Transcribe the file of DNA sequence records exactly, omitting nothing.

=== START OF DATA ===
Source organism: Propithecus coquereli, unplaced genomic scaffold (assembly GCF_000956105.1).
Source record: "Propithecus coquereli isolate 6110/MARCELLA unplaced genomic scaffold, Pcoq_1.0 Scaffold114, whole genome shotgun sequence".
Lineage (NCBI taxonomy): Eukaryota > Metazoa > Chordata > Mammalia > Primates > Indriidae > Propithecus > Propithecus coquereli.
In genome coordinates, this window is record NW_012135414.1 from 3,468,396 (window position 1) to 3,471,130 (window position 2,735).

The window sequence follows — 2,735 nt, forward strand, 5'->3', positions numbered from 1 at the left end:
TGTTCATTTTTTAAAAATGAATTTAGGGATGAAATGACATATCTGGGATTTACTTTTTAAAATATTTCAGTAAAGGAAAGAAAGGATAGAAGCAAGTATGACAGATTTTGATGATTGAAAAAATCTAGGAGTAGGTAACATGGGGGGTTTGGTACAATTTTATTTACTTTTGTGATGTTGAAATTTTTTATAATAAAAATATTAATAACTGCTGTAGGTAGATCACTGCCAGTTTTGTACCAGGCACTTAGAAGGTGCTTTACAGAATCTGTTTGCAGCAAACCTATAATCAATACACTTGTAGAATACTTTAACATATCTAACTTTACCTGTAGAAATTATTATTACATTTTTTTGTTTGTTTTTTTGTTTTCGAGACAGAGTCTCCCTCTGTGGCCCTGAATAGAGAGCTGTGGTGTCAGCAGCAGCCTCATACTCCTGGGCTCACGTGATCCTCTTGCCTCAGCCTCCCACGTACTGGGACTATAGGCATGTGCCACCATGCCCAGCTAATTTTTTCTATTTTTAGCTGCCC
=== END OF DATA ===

Source organism: Propithecus coquereli, unplaced genomic scaffold (assembly GCF_000956105.1).
Source record: "Propithecus coquereli isolate 6110/MARCELLA unplaced genomic scaffold, Pcoq_1.0 Scaffold114, whole genome shotgun sequence".
Lineage (NCBI taxonomy): Eukaryota > Metazoa > Chordata > Mammalia > Primates > Indriidae > Propithecus > Propithecus coquereli.
In genome coordinates, this window is record NW_012135414.1 from 3,468,396 (window position 1) to 3,471,130 (window position 2,735).

The window sequence follows — 2,735 nt, forward strand, 5'->3', positions numbered from 1 at the left end:
TGTTCATTTTTTAAAAATGAATTTAGGGATGAAATGACATATCTGGGATTTACTTTTTAAAATATTTCAGTAAAGGAAAGAAAGGATAGAAGCAAGTATGACAGATTTTGATGATTGAAAAAATCTAGGAGTAGGTAACATGGGGGGTTTGGTACAATTTTATTTACTTTTGTGATGTTGAAATTTTTTATAATAAAAATATTAATAACTGCTGTAGGTAGATCACTGCCAGTTTTGTACCAGGCACTTAGAAGGTGCTTTACAGAATCTGTTTGCAGCAAACCTATAATCAATACACTTGTAGAATACTTTAACATATCTAACTTTACCTGTAGAAATTATTATTACATTTTTTTGTTTGTTTTTTTGTTTTCGAGACAGAGTCTCCCTCTGTGGCCCTGAATAGAGAGCTGTGGTGTCAGCAGCAGCCTCATACTCCTGGGCTCACGTGATCCTCTTGCCTCAGCCTCCCACGTACTGGGACTATAGGCATGTGCCACCATGCCCAGCTAATTTTTTCTATTTTTAGCTGCCC